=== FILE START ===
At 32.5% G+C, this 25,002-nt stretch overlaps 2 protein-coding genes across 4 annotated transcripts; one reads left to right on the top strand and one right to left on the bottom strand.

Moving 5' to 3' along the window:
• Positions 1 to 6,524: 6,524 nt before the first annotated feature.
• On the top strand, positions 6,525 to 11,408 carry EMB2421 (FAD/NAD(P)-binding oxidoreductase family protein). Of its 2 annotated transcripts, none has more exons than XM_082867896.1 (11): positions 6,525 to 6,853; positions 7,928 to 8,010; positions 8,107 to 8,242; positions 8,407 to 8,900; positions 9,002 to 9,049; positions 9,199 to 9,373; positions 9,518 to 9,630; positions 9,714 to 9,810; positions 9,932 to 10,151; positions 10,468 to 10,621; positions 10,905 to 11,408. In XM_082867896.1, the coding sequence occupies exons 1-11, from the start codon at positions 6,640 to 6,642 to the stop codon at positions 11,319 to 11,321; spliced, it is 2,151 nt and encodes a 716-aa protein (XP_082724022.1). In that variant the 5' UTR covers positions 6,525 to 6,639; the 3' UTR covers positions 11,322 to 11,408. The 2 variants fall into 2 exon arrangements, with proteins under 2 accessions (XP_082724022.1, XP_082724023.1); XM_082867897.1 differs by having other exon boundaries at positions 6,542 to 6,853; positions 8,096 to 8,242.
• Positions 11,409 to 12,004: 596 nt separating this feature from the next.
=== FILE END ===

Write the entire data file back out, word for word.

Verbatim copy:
At 32.5% G+C, this 25,002-nt stretch overlaps 2 protein-coding genes across 4 annotated transcripts; one reads left to right on the top strand and one right to left on the bottom strand.

Moving 5' to 3' along the window:
• Positions 1 to 6,524: 6,524 nt before the first annotated feature.
• On the top strand, positions 6,525 to 11,408 carry EMB2421 (FAD/NAD(P)-binding oxidoreductase family protein). Of its 2 annotated transcripts, none has more exons than XM_082867896.1 (11): positions 6,525 to 6,853; positions 7,928 to 8,010; positions 8,107 to 8,242; positions 8,407 to 8,900; positions 9,002 to 9,049; positions 9,199 to 9,373; positions 9,518 to 9,630; positions 9,714 to 9,810; positions 9,932 to 10,151; positions 10,468 to 10,621; positions 10,905 to 11,408. In XM_082867896.1, the coding sequence occupies exons 1-11, from the start codon at positions 6,640 to 6,642 to the stop codon at positions 11,319 to 11,321; spliced, it is 2,151 nt and encodes a 716-aa protein (XP_082724022.1). In that variant the 5' UTR covers positions 6,525 to 6,639; the 3' UTR covers positions 11,322 to 11,408. The 2 variants fall into 2 exon arrangements, with proteins under 2 accessions (XP_082724022.1, XP_082724023.1); XM_082867897.1 differs by having other exon boundaries at positions 6,542 to 6,853; positions 8,096 to 8,242.
• Positions 11,409 to 12,004: 596 nt separating this feature from the next.